Disco is a musical style originating in the early 1970s that remained urban and largely underground until the middle of the decade when it began to emerge from America’s urban nightlife scene, where it had been curtailed to house parties and makeshift discotheques, and began making regular appearances mainstream, gaining popularity and increasing airplay on radio. It achieved popularity during the mid-1970s to the early 1980s. Its initial audiences in the U.S. were club-goers from the gay, African American, Italian American, Latino, and psychedelic communities in Philadelphia, Chicago, San Francisco, and New York City during the late 1960s and early 1970s. Disco can be seen as a reaction against both the domination of rock music and the stigmatization of dance music by the counterculture during this period. Disco was popular with both men and women from many different backgrounds, with dances including the Bump and the Hustle.
The disco sound often has several components, a “four-on-the-floor” beat, an eighth note (quaver) or 16th note (semi-quaver) hi-hat pattern with an open hi-hat on the off-beat, and a prominent, syncopated electric bass line. In most disco tracks, string sections, horns, electric piano, and electric rhythm guitars create a lush background sound. Orchestral instruments such as the flute are often used for solo melodies, and lead guitar is less frequently used in disco than in rock. Many disco songs use electronic synthesizers, particularly in the late 1970s.
Well-known 1970s and 1980s disco performers included: Vicki Sue Robinson, Yvonne Elliman, Grace Jones, Divine, Lime, Thelma Houston, Diana Ross, Cher, Cheryl Lynn, Donna Summer, the Bee Gees, Boney M., Claudja Barry, Billy Ocean, Cerrone, Dan Hartman, Madonna, Miquel Brown, Chaka Khan, KC and the Sunshine Band, the Trammps, Marlena Shaw, Sylvester, Village People, Gloria Gaynor, Amii Stewart, and Chic. While performers and singers garnered much public attention, record producers working behind the scenes played an important role in developing the “disco sound”. Many non-disco artists recorded disco songs at the height of disco’s popularity, and films such as Saturday Night Fever (1977) and Thank God It’s Friday (1978) contributed to disco’s rise in mainstream popularity. Disco was the last mass popular music movement that was driven by the baby boom generation. Disco was a worldwide phenomenon, but its popularity drastically declined in the United States in 1980, and by 1982 it had lost most of its mainstream popularity in the states. Disco Demolition Night, an anti-disco protest held in Chicago on July 12, 1979, remains the most well-known of several “backlash” incidents across the country that symbolized disco’s declining fortune.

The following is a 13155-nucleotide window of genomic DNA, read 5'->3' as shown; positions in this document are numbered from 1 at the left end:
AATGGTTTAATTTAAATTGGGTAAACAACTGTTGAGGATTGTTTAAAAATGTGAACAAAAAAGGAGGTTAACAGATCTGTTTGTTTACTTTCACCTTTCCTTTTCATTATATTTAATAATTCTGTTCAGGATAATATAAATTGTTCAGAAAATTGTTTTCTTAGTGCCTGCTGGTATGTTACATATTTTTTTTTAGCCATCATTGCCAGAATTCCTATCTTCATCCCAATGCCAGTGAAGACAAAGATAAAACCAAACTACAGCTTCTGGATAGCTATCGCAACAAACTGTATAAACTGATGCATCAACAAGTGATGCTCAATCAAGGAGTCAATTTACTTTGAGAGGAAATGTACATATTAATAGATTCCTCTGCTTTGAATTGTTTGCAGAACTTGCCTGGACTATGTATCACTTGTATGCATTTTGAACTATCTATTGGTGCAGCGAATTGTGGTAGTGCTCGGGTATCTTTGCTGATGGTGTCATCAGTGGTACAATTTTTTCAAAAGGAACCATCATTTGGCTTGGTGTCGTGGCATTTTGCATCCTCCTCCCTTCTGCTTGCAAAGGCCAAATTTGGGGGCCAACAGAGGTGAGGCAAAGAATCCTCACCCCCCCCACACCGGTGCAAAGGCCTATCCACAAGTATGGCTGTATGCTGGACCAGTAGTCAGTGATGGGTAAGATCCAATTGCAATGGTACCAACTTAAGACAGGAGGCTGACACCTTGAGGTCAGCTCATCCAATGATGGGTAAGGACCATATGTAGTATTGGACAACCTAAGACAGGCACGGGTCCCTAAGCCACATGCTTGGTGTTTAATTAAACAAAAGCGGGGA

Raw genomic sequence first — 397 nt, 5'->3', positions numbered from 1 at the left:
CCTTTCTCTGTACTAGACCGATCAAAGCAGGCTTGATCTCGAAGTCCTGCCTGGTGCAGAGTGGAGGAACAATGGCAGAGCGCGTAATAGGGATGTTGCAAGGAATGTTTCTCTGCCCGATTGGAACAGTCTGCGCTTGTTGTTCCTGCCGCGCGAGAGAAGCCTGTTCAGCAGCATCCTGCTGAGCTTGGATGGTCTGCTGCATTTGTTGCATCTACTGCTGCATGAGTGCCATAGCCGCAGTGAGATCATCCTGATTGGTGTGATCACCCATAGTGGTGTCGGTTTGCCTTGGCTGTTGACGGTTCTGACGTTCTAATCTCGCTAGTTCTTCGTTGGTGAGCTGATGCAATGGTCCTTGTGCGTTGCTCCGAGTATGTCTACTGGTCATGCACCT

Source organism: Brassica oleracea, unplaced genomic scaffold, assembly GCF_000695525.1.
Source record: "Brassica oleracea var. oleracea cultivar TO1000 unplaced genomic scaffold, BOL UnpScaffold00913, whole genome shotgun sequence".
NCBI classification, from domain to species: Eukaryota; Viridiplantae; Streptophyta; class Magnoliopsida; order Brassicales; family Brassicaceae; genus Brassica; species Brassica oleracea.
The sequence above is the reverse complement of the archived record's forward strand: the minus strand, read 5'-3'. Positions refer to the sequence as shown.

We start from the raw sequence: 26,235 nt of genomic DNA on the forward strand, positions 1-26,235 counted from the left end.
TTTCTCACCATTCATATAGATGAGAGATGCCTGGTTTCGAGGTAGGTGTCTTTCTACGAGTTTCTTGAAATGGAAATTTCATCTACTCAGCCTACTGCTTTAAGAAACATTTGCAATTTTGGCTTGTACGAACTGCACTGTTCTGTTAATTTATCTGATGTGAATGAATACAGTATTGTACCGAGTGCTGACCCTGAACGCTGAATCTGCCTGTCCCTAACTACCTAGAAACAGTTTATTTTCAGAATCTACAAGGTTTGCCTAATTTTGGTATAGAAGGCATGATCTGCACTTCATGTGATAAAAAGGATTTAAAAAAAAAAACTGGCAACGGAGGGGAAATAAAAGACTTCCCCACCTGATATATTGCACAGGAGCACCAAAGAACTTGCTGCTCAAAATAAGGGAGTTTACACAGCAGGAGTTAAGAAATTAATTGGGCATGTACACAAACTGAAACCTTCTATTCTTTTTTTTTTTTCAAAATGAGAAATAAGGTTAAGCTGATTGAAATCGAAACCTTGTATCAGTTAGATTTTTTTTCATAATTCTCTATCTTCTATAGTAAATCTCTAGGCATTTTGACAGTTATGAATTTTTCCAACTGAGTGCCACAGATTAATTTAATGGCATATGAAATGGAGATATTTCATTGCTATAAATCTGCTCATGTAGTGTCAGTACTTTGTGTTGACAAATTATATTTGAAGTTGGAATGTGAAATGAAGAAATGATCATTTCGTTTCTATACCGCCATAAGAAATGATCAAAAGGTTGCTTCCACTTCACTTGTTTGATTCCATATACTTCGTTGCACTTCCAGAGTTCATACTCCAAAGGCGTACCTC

By the late 1970s, most major U.S. cities had thriving disco club scenes, where DJs would mix a seamless sequence of dance records. Studio 54, a venue popular among celebrities, is a well-known example of a disco club. Popular dances included the Hustle, a sexually suggestive dance. Discotheque-goers often wore expensive, extravagant and sexy fashions. There was also a thriving drug subculture in the disco scene, particularly for drugs that would enhance the experience of dancing to the loud music and the flashing lights, such as cocaine and Quaaludes, a drug that was so common in disco subculture that it was nicknamed “disco biscuits”. Disco clubs were also sometimes associated with promiscuity.
Disco was a key influence in the later development of electronic dance music and house music. Disco has had several revivals, including in 2005 with Madonna‘s highly successful album Confessions on a Dance Floor, and again in 2013 and 2014, as disco-styled songs by artists like Daft Punk (with Pharrell Williams and Nile Rodgers), Justin Timberlake, Breakbot, and Bruno Mars—notably Mars’ “Uptown Funk“—filled the pop charts in the UK and the US.